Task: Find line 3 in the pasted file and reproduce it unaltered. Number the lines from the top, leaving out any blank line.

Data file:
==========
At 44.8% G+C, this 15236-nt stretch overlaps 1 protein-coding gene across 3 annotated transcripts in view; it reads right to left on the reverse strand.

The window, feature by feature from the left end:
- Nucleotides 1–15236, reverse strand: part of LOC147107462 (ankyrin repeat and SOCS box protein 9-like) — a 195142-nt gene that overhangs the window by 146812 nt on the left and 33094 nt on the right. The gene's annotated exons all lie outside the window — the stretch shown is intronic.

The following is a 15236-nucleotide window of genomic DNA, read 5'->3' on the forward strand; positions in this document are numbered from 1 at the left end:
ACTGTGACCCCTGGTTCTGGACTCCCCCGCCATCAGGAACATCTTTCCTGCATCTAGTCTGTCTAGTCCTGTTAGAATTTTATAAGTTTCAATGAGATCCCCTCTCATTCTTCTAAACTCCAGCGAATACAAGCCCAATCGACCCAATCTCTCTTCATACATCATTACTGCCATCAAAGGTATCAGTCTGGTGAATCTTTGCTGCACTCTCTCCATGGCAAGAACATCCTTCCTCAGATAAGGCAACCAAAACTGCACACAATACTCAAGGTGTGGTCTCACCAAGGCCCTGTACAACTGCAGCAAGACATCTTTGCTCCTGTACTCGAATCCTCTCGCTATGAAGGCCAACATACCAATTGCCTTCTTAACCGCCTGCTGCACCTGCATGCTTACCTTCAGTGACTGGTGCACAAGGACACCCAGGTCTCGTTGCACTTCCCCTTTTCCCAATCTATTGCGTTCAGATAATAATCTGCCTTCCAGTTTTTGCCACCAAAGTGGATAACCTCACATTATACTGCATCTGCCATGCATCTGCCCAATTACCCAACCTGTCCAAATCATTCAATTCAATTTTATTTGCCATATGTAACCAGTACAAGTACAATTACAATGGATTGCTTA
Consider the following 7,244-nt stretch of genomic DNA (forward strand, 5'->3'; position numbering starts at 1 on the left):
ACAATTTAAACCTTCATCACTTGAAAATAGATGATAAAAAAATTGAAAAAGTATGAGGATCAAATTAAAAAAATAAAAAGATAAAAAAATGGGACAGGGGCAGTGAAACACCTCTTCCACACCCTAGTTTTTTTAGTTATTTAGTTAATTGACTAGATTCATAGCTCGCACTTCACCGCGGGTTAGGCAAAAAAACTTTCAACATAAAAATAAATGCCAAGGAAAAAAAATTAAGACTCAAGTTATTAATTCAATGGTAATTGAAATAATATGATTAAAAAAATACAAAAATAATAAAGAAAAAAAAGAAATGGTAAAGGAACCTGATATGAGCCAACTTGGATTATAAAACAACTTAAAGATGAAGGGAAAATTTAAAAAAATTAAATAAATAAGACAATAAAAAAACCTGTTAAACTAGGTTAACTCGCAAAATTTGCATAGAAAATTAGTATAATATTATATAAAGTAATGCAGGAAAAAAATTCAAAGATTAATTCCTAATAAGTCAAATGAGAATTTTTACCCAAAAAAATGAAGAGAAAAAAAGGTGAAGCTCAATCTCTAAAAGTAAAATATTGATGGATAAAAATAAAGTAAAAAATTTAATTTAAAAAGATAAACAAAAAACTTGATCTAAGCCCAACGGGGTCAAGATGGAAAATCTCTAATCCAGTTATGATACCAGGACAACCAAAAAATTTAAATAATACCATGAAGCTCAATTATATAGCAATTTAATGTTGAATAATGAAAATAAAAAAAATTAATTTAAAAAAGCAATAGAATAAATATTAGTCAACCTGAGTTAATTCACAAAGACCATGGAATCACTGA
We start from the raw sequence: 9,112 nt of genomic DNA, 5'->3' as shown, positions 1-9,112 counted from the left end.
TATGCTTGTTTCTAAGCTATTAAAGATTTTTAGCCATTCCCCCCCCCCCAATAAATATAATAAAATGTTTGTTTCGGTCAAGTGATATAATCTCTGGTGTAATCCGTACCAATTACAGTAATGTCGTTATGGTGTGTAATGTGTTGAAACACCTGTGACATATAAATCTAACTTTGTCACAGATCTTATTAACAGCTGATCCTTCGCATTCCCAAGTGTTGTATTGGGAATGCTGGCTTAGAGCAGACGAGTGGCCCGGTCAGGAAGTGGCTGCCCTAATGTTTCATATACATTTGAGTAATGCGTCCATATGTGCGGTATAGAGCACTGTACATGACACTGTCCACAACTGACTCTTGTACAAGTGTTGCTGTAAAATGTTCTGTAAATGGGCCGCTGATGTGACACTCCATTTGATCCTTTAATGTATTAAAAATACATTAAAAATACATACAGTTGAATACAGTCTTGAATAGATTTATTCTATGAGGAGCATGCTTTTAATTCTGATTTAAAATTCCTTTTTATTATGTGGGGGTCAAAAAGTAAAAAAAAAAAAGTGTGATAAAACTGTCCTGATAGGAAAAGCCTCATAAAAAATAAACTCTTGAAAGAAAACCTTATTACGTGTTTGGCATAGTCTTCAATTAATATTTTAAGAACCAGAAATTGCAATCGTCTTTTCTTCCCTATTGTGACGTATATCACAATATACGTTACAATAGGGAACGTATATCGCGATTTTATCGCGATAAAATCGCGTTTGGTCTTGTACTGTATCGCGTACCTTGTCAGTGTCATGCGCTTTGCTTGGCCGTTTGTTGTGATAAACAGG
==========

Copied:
- Nucleotides 1–15236, reverse strand: part of LOC147107462 (ankyrin repeat and SOCS box protein 9-like) — a 195142-nt gene that overhangs the window by 146812 nt on the left and 33094 nt on the right. The gene's annotated exons all lie outside the window — the stretch shown is intronic.